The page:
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10 Sep 2018, 04:20
Bunuel wrote: SmitKhurana wrote: Hello there GMAT enthusiasts!
Surely this finds everyone in great guns towards achieving a perfect GMAT Score, in between came across this very peculiar and relatively difficult question for resolution :
Q. A box contains 100 balls, numbered from 1 to 100. If three balls are selected at random and with replacement from the box, what is the probability that the sum of the 3 numbers on the balls selected from the box will be odd ? Welcome to GMAT Club! Please read and follow: http://gmatclub.com/forum/howtoimprov ... 99451.html So please: Provide answer choices for PS questions.Original question is: A box contains 100 balls, numbered from 1 to 100. If three balls are selected at random and with replacement from the box, what is the probability that the sum of the three numbers on the balls selected from the box will be odd?A. 1/4 B. 3/8 C. 1/2 D. 5/8 E. 3/4 The sum of the three numbers on the balls selected from the box to be odd one should select either three odd numbered balls (Odd+Odd+Odd=Odd) or two even numbered balls and one odd numbered ball (Even+Even+Odd=Odd); P(OOO)=(1/2)^3; P(EEO)=3*(1/2)^2*1/2=3/8 (you should multiply by 3 as the scenario of two even numbered balls and one odd numbered ball can occur in 3 different ways: EEO, EOE, or OEE); So finally P=1/8+3/8=1/2. Answer: C. Alternately you can notice that since there are equal chances to get even or odd sum after two selections (for even sum it's EE or OO and for odd sum it's EO or OE) then there is 1/2 chances the third ball to make the sum odd. How will you solve this problem using combinatorial way?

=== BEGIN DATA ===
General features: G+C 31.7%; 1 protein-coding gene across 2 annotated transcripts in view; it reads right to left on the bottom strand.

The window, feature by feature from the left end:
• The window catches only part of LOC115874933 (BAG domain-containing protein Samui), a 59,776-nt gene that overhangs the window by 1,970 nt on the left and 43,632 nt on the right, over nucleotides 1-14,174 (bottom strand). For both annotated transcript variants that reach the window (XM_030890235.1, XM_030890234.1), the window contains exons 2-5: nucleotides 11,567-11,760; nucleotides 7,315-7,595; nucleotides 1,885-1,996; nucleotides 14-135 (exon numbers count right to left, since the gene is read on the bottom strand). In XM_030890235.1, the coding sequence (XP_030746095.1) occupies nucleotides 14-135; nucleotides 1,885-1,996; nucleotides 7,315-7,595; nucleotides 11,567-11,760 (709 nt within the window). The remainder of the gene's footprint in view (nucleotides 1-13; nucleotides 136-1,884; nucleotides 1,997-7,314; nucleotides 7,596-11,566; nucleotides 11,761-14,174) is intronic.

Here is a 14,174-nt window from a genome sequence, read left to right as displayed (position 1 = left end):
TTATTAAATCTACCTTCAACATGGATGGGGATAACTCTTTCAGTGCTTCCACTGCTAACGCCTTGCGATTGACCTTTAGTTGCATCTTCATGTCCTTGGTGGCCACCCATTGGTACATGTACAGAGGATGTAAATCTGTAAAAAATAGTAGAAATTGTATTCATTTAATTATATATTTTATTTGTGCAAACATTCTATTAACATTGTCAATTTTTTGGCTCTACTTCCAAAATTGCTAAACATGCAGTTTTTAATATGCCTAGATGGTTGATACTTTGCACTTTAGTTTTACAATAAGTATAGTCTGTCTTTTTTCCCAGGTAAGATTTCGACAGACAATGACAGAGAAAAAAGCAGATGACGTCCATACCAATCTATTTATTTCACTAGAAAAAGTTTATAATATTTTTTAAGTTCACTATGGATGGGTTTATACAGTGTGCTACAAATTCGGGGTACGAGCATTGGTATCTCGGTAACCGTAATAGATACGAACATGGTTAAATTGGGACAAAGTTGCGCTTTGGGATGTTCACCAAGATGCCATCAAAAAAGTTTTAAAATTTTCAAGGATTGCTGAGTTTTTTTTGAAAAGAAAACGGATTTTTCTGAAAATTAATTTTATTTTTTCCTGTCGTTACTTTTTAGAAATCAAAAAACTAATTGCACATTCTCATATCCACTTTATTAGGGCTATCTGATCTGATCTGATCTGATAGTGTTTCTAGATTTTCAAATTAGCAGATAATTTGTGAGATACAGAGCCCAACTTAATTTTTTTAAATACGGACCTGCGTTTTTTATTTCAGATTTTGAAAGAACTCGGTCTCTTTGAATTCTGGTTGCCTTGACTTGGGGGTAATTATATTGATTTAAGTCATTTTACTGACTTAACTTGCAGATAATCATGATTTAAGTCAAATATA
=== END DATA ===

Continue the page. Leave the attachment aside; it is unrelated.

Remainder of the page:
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Re: A box contains 100 balls, numbered from 1 to 100. If three b
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04 Nov 2018, 11:39